I’ve been on a vacation from work since last Tuesday and I am not scheduled to return until Thursday. Including the Thanksgiving holiday, it is the longest stretch of being away from work since I started this job back in 2012. Given that we had no company for the holiday and are not traveling this year, I’ve plenty of downtime to ponder, particularly with this post about Bernanke’s proposal for temporary price level targeting at the ZLB on my mind.

With time to think I may have added the following points along the theme of burning down the house:

Some say that the September 2008 FOMC meeting was the last chance, make or break moment to signal lower rates are coming due to the unemployment, inflation and TIPS figures signaling a deeper recession ahead. In in themselves, these figures should have been clue enough that more needed to be done by policy, and caught up in the inflation forecasts, the FOMC did nothing – easy to write it off as a reasonable mistake.

But there’s more to this FOMC mistake than just missing the blazingly obvious clues in traditional indicators. Fannie Mae and Freddie Mac were inarguably the largest mortgage dealers in the country, dealing with government guaranteed loans, and they had been placed in conservatorship the previous month. Even if, as some have suggested, Bernanke was focused on the credit channel, I suppose that the bankruptcy of Fannie and Freddie would have meant capital destruction in no small degree when the government defaulted on its guarantee obligations, which it did, and the subsequent crash in the MBS market and the failures of Lehman and AIG that resulted from runs on their MBS insurance products only added to it.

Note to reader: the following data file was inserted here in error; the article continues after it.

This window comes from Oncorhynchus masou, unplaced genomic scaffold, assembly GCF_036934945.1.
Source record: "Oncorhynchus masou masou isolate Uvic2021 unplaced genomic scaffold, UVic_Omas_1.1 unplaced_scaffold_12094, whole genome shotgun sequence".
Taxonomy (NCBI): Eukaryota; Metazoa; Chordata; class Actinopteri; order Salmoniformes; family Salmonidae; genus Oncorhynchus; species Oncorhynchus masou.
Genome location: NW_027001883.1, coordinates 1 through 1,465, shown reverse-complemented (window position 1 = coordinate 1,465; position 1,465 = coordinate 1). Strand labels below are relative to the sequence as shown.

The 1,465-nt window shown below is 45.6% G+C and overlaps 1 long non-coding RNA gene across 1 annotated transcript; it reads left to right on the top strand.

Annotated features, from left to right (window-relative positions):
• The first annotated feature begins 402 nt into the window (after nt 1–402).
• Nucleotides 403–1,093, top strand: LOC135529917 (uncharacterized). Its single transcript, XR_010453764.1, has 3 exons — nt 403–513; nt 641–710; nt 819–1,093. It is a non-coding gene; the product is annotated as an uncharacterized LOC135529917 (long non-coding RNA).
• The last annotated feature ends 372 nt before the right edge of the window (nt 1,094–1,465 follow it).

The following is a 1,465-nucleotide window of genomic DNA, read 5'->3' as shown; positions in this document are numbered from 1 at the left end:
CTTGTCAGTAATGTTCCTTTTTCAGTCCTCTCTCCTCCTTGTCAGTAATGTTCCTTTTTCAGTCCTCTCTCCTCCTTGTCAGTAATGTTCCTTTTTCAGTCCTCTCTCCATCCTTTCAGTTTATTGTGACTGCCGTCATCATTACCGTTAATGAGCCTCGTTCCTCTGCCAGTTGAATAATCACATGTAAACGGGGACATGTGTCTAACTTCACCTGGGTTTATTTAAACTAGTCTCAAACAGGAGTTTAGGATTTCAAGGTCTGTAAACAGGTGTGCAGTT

So if inflation and unemployment figures are signaling trouble, and we have something like Fannie and Freddie going down with the government defaulting on its guarantee obligations, it seems rather incredible to me that the FOMC did NOTHING at this September 2008 meeting. Just Fannie and Freddie going down like redheaded stepchildren in a vacuum would have been catastrophic enough to require FOMC action, but this was on the heels of an ongoing recession and they did NOTHING including not stopping the absurd financial institution lending sterilization program that caused the Fed to sell assets at the same time everyone else was – all combined very contractionary and very ugly.

It’s a real headscratcher. Not wanting to miss a great ranting opportunity, it seems particularly glib of Bernanke to suggest PLT at the ZLB without commenting on the elephant in the room of how we ended up there or on the costs and benefits of such a disinflation.